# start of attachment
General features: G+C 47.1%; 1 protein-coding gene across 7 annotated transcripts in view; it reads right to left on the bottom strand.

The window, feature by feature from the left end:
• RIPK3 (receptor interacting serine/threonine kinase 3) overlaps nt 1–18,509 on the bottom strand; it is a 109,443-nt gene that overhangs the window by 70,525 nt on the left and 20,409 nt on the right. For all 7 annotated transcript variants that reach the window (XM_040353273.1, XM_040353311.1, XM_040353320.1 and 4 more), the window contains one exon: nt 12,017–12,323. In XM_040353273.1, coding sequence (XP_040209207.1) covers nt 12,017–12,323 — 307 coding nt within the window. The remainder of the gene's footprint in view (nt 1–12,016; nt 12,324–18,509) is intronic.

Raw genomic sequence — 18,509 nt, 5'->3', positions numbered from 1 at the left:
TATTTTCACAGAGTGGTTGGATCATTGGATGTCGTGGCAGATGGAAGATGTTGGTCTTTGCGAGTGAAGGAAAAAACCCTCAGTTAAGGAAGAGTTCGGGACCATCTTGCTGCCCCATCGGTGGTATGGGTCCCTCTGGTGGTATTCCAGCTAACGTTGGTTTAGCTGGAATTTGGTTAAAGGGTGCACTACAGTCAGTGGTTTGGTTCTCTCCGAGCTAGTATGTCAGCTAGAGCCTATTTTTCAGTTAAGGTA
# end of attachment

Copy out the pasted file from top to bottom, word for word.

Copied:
General features: G+C 47.1%; 1 protein-coding gene across 7 annotated transcripts in view; it reads right to left on the bottom strand.

The window, feature by feature from the left end:
• RIPK3 (receptor interacting serine/threonine kinase 3) overlaps nt 1–18,509 on the bottom strand; it is a 109,443-nt gene that overhangs the window by 70,525 nt on the left and 20,409 nt on the right. For all 7 annotated transcript variants that reach the window (XM_040353273.1, XM_040353311.1, XM_040353320.1 and 4 more), the window contains one exon: nt 12,017–12,323. In XM_040353273.1, coding sequence (XP_040209207.1) covers nt 12,017–12,323 — 307 coding nt within the window. The remainder of the gene's footprint in view (nt 1–12,016; nt 12,324–18,509) is intronic.

Raw genomic sequence — 18,509 nt, 5'->3', positions numbered from 1 at the left:
TATTTTCACAGAGTGGTTGGATCATTGGATGTCGTGGCAGATGGAAGATGTTGGTCTTTGCGAGTGAAGGAAAAAACCCTCAGTTAAGGAAGAGTTCGGGACCATCTTGCTGCCCCATCGGTGGTATGGGTCCCTCTGGTGGTATTCCAGCTAACGTTGGTTTAGCTGGAATTTGGTTAAAGGGTGCACTACAGTCAGTGGTTTGGTTCTCTCCGAGCTAGTATGTCAGCTAGAGCCTATTTTTCAGTTAAGGTA